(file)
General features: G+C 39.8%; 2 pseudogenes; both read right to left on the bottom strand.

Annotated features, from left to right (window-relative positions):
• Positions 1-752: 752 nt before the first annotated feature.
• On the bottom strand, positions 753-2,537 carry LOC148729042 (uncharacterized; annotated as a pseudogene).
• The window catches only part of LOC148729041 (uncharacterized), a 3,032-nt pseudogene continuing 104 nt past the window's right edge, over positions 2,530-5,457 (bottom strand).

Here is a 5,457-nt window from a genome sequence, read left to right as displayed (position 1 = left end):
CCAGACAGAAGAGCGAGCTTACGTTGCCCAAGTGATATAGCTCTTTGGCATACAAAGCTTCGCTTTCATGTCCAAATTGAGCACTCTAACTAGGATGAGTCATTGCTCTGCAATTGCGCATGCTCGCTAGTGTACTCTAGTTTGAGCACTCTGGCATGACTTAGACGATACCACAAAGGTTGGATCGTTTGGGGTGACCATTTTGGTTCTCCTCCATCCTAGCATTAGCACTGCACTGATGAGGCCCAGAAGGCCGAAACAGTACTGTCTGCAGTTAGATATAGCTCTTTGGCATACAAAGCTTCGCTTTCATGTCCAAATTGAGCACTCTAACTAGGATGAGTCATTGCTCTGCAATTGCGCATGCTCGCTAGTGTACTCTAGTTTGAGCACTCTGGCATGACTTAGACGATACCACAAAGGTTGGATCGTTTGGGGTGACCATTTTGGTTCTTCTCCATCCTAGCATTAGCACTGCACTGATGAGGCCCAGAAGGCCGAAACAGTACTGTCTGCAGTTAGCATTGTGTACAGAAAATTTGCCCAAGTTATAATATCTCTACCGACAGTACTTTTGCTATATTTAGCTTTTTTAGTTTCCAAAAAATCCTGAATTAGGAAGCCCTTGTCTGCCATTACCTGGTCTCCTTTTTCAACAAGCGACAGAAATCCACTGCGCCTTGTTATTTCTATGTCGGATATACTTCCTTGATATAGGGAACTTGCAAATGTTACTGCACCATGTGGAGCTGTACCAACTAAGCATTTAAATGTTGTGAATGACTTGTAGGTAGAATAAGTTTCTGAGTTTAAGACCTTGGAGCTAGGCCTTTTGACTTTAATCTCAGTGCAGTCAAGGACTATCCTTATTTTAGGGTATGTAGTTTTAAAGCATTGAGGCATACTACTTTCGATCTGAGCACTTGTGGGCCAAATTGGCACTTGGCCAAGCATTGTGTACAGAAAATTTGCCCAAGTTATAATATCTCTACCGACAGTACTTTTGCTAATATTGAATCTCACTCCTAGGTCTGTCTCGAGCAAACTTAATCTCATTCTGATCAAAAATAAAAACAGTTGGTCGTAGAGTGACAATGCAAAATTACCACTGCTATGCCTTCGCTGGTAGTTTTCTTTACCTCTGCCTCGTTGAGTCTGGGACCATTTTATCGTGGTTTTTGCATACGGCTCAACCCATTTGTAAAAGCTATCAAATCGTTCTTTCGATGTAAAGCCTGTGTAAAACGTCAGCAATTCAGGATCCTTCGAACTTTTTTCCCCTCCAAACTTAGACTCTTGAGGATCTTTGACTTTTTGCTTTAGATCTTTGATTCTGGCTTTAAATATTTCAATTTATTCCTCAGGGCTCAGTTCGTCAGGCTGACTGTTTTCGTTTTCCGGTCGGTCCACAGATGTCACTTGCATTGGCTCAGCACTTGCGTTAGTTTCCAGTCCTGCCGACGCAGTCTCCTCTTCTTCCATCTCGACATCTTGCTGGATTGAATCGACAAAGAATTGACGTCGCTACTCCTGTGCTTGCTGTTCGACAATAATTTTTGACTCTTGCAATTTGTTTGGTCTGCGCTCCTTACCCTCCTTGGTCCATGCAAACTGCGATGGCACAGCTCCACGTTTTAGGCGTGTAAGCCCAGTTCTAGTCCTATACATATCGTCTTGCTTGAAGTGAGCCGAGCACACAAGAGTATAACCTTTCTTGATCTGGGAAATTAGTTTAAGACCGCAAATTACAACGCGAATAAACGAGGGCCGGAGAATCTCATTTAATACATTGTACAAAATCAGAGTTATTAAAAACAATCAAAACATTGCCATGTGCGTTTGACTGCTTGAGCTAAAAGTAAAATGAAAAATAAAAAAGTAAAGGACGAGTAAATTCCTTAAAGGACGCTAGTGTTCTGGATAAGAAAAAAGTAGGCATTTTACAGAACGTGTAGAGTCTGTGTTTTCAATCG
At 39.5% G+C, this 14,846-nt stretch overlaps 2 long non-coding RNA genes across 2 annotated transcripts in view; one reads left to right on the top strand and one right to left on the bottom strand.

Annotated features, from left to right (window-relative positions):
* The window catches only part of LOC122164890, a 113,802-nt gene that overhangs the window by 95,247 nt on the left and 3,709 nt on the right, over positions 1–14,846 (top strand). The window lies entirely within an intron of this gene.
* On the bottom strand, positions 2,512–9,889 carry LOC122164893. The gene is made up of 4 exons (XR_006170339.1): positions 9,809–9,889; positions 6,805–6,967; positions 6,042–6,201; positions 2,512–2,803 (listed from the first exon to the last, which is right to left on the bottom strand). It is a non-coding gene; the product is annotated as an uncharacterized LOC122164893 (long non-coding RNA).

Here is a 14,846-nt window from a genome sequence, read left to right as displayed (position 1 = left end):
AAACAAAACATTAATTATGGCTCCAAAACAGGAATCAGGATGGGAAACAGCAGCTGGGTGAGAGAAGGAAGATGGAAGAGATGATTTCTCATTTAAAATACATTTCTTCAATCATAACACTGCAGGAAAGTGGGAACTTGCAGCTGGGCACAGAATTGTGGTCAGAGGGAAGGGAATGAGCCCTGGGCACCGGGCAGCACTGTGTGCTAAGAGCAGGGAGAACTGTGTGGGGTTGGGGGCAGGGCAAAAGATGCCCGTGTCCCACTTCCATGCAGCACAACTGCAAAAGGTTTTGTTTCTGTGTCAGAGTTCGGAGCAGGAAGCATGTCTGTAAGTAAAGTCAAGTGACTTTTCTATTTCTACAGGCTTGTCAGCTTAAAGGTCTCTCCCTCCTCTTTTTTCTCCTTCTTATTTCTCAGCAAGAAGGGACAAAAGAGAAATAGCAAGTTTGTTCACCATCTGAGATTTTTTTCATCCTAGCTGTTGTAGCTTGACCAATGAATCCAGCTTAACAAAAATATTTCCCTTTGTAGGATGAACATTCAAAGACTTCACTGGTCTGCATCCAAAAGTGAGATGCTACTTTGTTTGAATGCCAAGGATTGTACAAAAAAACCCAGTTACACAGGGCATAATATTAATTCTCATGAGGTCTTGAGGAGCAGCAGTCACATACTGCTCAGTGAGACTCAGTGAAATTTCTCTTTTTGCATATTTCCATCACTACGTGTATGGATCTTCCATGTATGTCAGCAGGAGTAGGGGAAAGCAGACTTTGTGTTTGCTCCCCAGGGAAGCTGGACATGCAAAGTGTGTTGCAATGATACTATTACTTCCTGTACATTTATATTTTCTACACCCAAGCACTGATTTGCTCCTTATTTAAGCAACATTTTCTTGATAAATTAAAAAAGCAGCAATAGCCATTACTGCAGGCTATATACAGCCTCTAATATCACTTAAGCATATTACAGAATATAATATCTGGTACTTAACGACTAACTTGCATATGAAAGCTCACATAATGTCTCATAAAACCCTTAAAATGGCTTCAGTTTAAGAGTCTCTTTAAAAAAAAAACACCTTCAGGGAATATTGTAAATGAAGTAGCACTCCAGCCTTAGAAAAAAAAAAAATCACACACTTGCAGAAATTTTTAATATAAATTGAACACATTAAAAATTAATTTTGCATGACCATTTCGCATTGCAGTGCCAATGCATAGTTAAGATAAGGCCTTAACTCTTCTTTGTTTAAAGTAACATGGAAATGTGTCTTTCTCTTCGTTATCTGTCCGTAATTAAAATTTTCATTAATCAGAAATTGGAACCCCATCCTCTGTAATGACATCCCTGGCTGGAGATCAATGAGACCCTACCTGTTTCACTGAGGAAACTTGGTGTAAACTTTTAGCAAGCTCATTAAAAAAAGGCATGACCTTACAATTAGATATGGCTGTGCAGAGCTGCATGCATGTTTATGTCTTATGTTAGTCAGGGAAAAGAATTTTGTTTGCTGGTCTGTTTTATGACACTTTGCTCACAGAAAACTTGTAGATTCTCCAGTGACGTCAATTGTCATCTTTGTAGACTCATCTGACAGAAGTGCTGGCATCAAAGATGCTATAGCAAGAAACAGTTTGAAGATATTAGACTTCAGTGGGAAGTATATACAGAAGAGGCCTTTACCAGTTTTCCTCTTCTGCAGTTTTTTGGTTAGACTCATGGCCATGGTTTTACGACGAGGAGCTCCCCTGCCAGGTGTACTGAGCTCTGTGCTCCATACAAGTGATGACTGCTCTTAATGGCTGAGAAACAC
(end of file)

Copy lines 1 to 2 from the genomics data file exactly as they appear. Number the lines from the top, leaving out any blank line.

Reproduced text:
General features: G+C 39.8%; 2 pseudogenes; both read right to left on the bottom strand.

Annotated features, from left to right (window-relative positions):